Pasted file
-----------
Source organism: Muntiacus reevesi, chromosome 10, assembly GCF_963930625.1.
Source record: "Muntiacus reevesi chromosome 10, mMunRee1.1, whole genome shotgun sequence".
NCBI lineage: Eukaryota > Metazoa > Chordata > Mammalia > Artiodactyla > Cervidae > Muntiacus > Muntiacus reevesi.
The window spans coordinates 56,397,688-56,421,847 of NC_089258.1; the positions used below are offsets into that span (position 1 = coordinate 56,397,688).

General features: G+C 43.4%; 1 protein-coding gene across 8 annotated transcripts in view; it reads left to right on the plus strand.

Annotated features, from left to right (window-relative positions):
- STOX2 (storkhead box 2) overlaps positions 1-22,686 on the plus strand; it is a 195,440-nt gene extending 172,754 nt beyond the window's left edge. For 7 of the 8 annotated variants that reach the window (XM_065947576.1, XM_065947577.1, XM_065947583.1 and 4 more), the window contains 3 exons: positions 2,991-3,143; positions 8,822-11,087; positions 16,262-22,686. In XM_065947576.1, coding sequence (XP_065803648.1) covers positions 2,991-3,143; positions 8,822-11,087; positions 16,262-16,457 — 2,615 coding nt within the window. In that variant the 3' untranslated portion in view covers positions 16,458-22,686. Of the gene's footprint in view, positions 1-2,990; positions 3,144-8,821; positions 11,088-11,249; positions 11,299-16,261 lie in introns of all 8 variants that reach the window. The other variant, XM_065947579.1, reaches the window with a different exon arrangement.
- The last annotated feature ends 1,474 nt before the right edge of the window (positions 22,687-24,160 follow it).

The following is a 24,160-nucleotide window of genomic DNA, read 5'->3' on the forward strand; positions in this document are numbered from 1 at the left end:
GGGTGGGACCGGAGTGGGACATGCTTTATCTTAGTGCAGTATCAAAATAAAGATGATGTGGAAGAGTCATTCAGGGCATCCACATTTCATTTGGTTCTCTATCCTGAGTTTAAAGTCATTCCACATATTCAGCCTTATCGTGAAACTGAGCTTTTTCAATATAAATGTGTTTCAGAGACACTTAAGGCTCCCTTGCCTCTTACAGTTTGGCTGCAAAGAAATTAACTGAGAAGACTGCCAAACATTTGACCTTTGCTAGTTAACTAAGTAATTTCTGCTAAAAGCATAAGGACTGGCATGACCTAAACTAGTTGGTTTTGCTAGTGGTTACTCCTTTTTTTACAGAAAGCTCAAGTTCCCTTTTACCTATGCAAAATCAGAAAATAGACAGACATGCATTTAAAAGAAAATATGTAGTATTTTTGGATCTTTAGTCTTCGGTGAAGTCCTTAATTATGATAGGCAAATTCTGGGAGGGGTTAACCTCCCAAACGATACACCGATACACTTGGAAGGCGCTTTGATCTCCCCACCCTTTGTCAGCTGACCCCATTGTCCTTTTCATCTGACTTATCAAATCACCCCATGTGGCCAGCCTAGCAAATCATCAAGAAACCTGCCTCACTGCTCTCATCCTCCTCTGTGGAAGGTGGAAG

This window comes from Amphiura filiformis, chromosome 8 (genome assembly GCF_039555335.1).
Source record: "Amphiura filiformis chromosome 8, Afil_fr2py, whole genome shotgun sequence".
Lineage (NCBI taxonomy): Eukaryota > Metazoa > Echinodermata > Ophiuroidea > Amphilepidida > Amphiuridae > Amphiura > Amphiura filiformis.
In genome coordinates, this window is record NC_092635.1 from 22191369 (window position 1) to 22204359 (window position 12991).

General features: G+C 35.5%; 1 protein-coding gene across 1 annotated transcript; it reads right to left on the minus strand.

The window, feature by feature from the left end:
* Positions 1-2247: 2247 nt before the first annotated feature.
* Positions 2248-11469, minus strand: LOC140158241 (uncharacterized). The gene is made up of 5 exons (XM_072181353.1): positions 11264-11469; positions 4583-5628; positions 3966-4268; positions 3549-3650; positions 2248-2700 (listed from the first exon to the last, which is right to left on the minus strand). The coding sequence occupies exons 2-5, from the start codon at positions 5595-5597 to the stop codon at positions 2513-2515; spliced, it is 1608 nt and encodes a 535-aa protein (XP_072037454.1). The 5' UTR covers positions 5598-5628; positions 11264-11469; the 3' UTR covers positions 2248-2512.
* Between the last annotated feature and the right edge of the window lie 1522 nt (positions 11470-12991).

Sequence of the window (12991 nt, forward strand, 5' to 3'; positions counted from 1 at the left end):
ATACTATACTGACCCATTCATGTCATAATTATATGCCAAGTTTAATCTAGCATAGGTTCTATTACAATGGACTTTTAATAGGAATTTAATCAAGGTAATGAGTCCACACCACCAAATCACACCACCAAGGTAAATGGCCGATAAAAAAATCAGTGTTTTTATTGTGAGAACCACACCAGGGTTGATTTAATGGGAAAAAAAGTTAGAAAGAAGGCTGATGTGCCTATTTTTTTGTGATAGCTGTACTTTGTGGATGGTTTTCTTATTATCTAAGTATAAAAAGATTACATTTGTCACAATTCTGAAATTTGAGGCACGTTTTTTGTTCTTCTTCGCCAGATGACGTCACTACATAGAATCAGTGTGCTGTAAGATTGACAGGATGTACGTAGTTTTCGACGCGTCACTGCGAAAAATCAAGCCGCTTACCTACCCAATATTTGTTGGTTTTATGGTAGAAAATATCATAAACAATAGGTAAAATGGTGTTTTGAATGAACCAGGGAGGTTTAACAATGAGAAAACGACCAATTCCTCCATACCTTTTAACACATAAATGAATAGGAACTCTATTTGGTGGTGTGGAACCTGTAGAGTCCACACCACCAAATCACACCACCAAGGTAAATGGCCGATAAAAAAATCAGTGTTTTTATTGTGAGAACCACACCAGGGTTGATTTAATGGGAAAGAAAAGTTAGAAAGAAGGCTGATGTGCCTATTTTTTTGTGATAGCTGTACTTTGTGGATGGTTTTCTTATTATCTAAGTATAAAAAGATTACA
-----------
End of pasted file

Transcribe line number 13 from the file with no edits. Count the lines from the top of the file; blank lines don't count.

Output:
Lineage (NCBI taxonomy): Eukaryota > Metazoa > Echinodermata > Ophiuroidea > Amphilepidida > Amphiuridae > Amphiura > Amphiura filiformis.